Dancing Skeltons

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Dancing Skeletons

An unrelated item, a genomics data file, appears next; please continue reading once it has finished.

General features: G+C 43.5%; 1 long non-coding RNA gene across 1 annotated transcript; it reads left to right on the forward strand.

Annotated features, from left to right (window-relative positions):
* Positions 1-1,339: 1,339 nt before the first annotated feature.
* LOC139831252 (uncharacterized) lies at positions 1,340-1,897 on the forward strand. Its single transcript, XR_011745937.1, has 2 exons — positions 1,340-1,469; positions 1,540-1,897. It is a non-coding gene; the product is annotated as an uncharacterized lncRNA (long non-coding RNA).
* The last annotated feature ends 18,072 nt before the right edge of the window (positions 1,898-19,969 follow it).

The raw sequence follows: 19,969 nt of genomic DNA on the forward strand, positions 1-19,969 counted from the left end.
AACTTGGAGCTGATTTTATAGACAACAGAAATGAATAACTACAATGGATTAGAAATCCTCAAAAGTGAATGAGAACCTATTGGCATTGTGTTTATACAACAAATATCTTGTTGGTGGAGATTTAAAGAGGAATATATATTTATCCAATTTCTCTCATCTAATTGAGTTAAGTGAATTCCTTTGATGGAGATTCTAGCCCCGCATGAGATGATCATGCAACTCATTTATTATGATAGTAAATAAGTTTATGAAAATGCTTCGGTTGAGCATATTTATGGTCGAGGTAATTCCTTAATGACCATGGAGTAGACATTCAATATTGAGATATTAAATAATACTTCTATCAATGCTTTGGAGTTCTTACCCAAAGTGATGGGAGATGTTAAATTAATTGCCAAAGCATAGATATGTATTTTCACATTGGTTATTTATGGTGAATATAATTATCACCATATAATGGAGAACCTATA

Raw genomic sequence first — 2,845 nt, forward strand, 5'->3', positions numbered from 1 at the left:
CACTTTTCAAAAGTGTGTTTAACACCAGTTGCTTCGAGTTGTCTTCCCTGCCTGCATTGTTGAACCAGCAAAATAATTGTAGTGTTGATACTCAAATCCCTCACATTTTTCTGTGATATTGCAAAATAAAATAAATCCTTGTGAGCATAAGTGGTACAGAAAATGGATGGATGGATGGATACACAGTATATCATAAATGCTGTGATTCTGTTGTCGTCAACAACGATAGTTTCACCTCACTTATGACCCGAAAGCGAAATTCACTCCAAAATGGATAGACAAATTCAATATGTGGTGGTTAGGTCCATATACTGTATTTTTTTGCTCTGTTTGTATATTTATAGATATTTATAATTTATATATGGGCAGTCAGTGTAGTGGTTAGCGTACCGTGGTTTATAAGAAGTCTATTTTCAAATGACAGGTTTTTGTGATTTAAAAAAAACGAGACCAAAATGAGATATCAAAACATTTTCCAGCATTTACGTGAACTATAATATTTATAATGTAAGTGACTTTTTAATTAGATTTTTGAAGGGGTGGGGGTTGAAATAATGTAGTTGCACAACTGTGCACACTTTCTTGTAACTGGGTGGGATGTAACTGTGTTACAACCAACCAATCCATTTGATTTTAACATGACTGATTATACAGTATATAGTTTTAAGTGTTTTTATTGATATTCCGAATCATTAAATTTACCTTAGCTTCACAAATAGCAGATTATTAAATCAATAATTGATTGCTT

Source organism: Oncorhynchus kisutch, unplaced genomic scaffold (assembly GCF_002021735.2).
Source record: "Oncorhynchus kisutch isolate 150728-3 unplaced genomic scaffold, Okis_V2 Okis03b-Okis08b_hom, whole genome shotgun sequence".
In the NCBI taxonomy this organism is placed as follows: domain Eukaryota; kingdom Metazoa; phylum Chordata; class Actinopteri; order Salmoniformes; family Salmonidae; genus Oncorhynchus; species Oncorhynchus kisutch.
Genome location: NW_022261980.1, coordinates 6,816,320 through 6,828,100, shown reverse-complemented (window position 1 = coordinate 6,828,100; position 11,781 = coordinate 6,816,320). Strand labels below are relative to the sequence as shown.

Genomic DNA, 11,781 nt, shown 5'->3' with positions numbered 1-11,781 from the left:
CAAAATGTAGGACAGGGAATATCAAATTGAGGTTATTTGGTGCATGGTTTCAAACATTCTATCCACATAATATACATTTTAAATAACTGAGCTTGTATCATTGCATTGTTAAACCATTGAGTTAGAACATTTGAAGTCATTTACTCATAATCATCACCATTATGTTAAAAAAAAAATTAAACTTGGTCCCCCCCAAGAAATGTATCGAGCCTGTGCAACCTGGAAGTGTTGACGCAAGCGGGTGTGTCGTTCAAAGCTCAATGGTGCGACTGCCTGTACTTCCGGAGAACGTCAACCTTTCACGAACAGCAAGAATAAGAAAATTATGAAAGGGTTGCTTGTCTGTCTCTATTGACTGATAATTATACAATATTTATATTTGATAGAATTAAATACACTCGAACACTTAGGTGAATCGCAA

In the ethnography, “Dancing Skeletons, the author Katherine Dettwyler describes many reasons for her research in Mali. The main focus of her research was too attack the problem of malnourished children and to figure out what diseases they were struggling with. This ethnography detailed Dettwyler’s second trip to Mali, and she wanted to relocate many of the children she had previously measured, as well as add more children to her study. Throughout the ethnography, Dettwyler makes it very clear that the malnutrition of these children is a major problem in Mali. She describes many of the children she measures and the picture she paints in one’s mind is horrifying. One of the many diseases she comes across is Kwashiorkor, or funu bana (which means “swelling sickness”). Dettwyler allows you to feel the pain of this disease by detailing a young girl, “ Her face was round and puffy, almost as though she had been beaten… but the defining characteristic was her enormously swollen abdomen…her expression was one of sadness and apathy, her eyes sunken and dull”(Dettwyler 1994:71,72). This description allows the reader to feel for these children and understand the immense hardships that they have to deal with every day. The problem of malnourished children stems from the lack of education within the community. The children all the way up to the adults do not know, or in some cases do not have the resources to drink and eat correctly, or clean themselves. There are a tremendous amount of examples in this ethnography that support this but one of the most troubling is when the teenaged boy tells Dettwyler that his red urine was, “part of growing up”(Dettwyler 1994:46). She later realized that many cultures believe that the red urine is a sign of being sexually mature and when in reality this was an example of a person with schistosomiasis. This disease is caused by parasites that burrow through the skin ending up in the urinary tract and can be fatal.

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